In 1997 I was a ranger at Yellowstone. On more than one occasion I saw the park’s newly returned wolves, including a scene resembling something out of Nat Geo Wild, where a pair of wolves chased down an elk herd and successfully killed an elk cow.
At the park’s visitor centers, I met visitors who traveled countless miles for the slim chance to glimpse the returned wolves. Something about them was calling these visitors to the parks.
In the years since my time at Yellowstone, I’ve reflected on my interactions with those wolves and all those countless park visitors. I’ve realized that America’s effort to protect the wolf says much about us as a people. We, as a nation, can find the will to set aside a part of our world for the creatures that share our little planet. And perhaps most important we, as a people, yearn for the opportunity to connect to something larger than ourselves, to answer that mythic call of the wild.
Popular old-world fairy tales are littered with stories of the big bad wolf. Tales of savage monsters devouring young children were common, and the mere distant wolf howl could produce instant fear.
Today we’re more enlightened. We understand that wolves are intelligent creatures that live in complex social structures. They occupy an important part of natural world. If we are to restore our planet’s ecosystems, wolves are a critical component.
Roughly 2 million wolves once roamed across North America. As settlers moved across the country, they cleared prairies and forests that served as habitat for the wolves’ prey. These efforts pushed elk, deer and bison and the wolves dependent on them into some of the remotest portions of America.
Wolves often competed with these settlers for the remaining prey, but also on rare occasion for settlers’ sheep and cows. As a result, up until the early part of the last century, the federal government’s policy was to remove large predators from the public domain. Bounties were placed on wolves, and by the 1930s they’d been eradicated from much of the lower 48.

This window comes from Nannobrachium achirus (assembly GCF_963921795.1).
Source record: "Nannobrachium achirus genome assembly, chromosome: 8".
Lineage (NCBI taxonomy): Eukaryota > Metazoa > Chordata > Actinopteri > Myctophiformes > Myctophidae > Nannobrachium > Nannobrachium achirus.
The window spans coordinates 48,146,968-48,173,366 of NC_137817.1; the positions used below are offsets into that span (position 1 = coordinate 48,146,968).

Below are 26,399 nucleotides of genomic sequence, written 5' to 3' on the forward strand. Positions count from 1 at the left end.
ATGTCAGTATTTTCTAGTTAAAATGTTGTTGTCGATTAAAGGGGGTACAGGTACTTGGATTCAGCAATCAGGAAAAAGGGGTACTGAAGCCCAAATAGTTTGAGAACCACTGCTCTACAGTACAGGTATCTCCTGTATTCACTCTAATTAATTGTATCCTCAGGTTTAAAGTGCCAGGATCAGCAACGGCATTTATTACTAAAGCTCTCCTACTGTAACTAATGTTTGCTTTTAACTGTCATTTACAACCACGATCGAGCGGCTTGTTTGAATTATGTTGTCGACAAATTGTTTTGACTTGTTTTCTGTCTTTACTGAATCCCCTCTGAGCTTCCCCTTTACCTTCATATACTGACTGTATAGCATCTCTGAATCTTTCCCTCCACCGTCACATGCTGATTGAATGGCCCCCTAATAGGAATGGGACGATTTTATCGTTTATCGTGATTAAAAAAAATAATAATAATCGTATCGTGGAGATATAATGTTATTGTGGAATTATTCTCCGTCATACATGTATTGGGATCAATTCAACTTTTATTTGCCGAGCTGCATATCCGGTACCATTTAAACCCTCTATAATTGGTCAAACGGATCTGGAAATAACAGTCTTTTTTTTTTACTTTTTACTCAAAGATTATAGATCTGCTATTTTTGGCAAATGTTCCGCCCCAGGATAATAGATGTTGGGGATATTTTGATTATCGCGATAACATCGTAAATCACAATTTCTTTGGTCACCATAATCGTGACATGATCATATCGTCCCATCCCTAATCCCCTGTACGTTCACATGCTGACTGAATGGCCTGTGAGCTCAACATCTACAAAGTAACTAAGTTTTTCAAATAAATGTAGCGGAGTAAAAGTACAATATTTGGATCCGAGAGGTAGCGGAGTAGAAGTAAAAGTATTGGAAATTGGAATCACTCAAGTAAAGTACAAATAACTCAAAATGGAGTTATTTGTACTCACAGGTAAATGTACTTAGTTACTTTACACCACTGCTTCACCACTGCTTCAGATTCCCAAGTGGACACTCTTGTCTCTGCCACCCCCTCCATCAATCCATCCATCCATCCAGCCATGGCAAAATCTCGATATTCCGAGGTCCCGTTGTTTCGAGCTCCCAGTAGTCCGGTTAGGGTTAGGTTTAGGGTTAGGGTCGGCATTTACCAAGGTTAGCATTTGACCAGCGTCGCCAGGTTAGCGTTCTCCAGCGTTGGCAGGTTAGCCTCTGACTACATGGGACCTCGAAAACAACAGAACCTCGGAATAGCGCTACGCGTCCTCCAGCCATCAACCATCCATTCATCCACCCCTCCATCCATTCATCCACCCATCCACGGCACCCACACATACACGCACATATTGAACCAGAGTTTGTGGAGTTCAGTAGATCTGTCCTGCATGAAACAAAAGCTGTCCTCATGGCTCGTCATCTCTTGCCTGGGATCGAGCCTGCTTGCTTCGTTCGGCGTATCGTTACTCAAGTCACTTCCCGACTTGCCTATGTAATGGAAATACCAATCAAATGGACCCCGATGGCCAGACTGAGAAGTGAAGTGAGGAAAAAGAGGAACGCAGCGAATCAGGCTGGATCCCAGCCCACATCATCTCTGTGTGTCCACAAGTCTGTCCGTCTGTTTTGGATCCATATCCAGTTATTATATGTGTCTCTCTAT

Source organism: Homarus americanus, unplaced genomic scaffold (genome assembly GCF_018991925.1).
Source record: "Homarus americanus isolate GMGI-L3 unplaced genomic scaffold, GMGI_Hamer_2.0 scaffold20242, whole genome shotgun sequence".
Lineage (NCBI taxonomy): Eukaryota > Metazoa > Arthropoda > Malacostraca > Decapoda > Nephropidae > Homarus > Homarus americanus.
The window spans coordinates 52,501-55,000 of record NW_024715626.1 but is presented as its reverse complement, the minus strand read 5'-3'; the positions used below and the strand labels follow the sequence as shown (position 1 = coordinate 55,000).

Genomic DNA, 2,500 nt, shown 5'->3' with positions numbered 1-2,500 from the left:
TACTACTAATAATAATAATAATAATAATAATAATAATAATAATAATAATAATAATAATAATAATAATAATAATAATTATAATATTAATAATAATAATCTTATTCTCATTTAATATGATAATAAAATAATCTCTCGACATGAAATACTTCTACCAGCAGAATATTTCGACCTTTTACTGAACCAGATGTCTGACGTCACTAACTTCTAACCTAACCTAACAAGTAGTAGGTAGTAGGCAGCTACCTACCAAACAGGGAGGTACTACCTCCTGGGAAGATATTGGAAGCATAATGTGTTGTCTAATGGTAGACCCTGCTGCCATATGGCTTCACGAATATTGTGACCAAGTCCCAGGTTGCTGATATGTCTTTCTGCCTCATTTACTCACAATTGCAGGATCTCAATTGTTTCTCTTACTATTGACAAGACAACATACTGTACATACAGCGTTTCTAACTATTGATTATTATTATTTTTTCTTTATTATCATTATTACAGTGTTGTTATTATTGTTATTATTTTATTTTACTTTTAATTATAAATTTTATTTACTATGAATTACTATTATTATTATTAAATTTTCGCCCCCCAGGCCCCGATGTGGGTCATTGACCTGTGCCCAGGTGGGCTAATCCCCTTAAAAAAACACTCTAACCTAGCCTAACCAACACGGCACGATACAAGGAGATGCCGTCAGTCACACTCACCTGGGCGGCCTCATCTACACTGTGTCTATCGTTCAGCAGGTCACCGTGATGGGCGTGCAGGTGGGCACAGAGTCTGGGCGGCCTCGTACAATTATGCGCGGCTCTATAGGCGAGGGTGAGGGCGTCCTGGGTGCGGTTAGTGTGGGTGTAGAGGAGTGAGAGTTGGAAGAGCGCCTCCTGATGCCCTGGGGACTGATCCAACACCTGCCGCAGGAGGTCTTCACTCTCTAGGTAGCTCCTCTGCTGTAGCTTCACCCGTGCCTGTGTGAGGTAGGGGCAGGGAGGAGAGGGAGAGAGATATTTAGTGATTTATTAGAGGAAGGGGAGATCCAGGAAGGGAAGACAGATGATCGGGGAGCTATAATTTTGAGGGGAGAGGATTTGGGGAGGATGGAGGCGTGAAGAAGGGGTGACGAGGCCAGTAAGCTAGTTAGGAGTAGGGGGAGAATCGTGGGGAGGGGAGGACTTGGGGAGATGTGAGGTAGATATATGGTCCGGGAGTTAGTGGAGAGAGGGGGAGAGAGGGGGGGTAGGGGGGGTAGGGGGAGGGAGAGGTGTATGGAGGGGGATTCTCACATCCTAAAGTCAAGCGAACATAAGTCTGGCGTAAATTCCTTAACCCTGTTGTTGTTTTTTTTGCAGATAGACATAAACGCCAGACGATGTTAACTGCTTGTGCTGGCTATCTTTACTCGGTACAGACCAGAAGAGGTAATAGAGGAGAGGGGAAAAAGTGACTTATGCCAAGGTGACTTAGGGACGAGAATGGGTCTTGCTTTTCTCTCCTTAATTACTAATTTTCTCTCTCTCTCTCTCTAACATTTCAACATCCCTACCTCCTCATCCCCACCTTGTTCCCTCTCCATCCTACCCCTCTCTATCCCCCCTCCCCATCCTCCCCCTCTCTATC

By the 1960s, however, public awareness of wolves began to change. For thousands of years, the creatures played a central role in maintaining the continent’s habitats by regulating prey populations. Their removal caused cascading impacts, pushing elk and deer across the country to unhealthy numbers that damaged forest ecosystems and river and stream shorelines.
Over the next several decades, our scientific understanding of how to restore ecosystems improved. Federal efforts were made to protect species such as the peregrine falcon and the American alligator. By the mid-1990s, public opinion built to where the federal government could reintroduce wolves to the northern Rocky Mountains. In 1995 and 1996, the National Park Service, along with the U.S. Fish and Wildlife Service, reintroduced 31 wolves in and around the northwestern corner of Wyoming.
From this handful of wolves, packs spread across the Pacific Northwest. Here in Washington, we’re fortunate to have wolf packs in the east and central parts of the state.
While America’s effort to reestablish the wolf is off to a great start, the recovery is far from complete. America’s wolf populations remain geographically isolated, potentially vulnerable to trophy hunts, and genetically vulnerable. The success we’ve made could easily be overturned. Unfortunately, the Trump administration believes it’s time to remove the wolf’s federal protection leaving them vulnerable to inconsistent state and local management.
Elected officials, including Washington’s Gov. Inslee, must stand up for our wolves and support their continued federal protection. Future generations are certain to judge us on how we answer the wolf’s call.
Sean Smith is a member of the Call of the Wild Campaign. He is a Covington resident, former park ranger, and published author. More information on Sean’s work can be found here: http://bit.ly/parkthrillersblog.